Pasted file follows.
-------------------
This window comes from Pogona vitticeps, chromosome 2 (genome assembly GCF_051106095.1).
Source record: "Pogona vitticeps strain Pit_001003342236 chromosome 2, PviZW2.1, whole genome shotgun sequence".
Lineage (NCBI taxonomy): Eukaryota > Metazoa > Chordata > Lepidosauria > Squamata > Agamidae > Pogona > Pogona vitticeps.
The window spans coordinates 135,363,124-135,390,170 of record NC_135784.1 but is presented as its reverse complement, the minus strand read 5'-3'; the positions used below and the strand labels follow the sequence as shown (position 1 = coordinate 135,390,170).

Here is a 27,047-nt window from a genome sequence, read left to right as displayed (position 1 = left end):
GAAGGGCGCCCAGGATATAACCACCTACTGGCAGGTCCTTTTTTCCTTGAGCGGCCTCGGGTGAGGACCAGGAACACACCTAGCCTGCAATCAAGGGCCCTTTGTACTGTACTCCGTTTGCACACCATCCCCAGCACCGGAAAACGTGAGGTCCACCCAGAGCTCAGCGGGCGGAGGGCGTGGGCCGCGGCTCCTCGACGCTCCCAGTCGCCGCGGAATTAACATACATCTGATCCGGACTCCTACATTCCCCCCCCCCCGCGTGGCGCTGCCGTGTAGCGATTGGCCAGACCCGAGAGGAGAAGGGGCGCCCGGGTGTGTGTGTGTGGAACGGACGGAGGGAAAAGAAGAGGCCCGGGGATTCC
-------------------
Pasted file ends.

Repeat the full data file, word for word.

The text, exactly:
This window comes from Pogona vitticeps, chromosome 2 (genome assembly GCF_051106095.1).
Source record: "Pogona vitticeps strain Pit_001003342236 chromosome 2, PviZW2.1, whole genome shotgun sequence".
Lineage (NCBI taxonomy): Eukaryota > Metazoa > Chordata > Lepidosauria > Squamata > Agamidae > Pogona > Pogona vitticeps.
The window spans coordinates 135,363,124-135,390,170 of record NC_135784.1 but is presented as its reverse complement, the minus strand read 5'-3'; the positions used below and the strand labels follow the sequence as shown (position 1 = coordinate 135,390,170).

Here is a 27,047-nt window from a genome sequence, read left to right as displayed (position 1 = left end):
GAAGGGCGCCCAGGATATAACCACCTACTGGCAGGTCCTTTTTTCCTTGAGCGGCCTCGGGTGAGGACCAGGAACACACCTAGCCTGCAATCAAGGGCCCTTTGTACTGTACTCCGTTTGCACACCATCCCCAGCACCGGAAAACGTGAGGTCCACCCAGAGCTCAGCGGGCGGAGGGCGTGGGCCGCGGCTCCTCGACGCTCCCAGTCGCCGCGGAATTAACATACATCTGATCCGGACTCCTACATTCCCCCCCCCCCGCGTGGCGCTGCCGTGTAGCGATTGGCCAGACCCGAGAGGAGAAGGGGCGCCCGGGTGTGTGTGTGTGGAACGGACGGAGGGAAAAGAAGAGGCCCGGGGATTCC